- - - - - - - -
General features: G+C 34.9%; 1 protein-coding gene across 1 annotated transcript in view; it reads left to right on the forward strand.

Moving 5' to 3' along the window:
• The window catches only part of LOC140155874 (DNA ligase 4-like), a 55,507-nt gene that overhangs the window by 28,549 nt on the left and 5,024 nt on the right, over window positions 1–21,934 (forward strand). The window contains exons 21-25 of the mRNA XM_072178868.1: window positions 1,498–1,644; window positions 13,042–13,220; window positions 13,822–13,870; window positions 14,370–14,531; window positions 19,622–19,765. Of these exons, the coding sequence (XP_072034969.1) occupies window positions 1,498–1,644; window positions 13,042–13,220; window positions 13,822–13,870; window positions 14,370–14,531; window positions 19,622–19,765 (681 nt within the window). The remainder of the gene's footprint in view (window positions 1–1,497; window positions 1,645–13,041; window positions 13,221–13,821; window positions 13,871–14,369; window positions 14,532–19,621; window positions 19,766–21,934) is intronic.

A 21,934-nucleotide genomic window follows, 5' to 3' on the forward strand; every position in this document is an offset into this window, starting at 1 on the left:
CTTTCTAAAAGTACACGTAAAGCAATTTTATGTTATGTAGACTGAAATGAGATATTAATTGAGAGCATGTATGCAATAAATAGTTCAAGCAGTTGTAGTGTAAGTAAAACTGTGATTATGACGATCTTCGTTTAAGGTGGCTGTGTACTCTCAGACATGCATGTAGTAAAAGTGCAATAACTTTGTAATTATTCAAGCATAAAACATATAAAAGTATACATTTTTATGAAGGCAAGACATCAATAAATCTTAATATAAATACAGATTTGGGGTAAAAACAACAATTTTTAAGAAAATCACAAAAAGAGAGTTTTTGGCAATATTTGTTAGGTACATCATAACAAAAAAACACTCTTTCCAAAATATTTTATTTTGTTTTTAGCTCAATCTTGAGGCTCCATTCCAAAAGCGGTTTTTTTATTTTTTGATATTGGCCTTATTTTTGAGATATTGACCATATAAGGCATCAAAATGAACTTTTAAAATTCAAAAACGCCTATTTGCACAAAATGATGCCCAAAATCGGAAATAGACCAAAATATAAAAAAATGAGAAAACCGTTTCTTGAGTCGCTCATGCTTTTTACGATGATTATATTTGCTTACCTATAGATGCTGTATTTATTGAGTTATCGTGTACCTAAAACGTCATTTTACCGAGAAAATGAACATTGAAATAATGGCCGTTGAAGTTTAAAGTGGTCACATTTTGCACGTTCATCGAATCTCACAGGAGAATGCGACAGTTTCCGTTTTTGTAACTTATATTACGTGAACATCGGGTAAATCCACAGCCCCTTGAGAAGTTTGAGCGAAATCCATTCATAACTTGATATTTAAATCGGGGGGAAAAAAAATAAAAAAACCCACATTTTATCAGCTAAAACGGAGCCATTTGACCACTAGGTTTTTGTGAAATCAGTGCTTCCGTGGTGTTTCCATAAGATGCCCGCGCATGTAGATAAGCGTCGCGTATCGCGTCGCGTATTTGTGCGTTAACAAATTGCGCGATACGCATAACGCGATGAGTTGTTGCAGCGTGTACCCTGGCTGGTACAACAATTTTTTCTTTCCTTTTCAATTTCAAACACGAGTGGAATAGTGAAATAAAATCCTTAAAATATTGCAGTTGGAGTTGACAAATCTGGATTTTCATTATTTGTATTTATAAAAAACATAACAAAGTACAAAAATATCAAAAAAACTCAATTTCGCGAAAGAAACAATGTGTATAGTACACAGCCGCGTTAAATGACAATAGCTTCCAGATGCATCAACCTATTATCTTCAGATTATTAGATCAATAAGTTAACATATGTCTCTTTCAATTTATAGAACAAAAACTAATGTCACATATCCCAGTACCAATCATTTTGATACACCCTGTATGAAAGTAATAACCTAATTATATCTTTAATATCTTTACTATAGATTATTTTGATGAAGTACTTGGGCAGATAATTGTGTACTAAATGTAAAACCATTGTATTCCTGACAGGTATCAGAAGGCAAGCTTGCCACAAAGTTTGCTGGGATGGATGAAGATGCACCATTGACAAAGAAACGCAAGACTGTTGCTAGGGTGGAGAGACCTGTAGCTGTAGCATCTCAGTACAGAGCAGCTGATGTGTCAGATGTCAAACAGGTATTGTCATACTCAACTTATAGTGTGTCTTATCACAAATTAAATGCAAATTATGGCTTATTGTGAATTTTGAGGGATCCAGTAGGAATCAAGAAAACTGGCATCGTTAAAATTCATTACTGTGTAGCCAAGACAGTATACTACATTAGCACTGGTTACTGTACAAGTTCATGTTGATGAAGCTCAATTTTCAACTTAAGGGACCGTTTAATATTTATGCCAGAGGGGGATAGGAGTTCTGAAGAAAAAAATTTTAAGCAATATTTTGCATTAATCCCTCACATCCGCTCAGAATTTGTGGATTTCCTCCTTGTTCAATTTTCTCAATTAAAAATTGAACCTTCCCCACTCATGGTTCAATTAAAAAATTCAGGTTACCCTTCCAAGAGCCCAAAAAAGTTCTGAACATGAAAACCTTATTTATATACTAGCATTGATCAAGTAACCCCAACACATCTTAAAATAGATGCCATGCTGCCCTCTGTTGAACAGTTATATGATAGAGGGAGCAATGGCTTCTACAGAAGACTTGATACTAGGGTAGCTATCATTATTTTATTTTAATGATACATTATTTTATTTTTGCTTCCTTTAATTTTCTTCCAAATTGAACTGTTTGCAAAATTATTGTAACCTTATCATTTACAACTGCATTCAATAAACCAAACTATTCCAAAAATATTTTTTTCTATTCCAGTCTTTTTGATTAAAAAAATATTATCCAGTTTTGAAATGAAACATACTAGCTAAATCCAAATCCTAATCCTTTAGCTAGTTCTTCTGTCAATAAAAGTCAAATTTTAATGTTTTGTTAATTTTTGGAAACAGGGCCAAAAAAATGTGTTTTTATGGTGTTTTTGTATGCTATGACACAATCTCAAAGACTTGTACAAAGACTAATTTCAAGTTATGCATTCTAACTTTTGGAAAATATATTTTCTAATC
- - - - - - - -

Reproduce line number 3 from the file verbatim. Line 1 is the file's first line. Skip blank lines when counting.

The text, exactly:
• The window catches only part of LOC140155874 (DNA ligase 4-like), a 55,507-nt gene that overhangs the window by 28,549 nt on the left and 5,024 nt on the right, over window positions 1–21,934 (forward strand). The window contains exons 21-25 of the mRNA XM_072178868.1: window positions 1,498–1,644; window positions 13,042–13,220; window positions 13,822–13,870; window positions 14,370–14,531; window positions 19,622–19,765. Of these exons, the coding sequence (XP_072034969.1) occupies window positions 1,498–1,644; window positions 13,042–13,220; window positions 13,822–13,870; window positions 14,370–14,531; window positions 19,622–19,765 (681 nt within the window). The remainder of the gene's footprint in view (window positions 1–1,497; window positions 1,645–13,041; window positions 13,221–13,821; window positions 13,871–14,369; window positions 14,532–19,621; window positions 19,766–21,934) is intronic.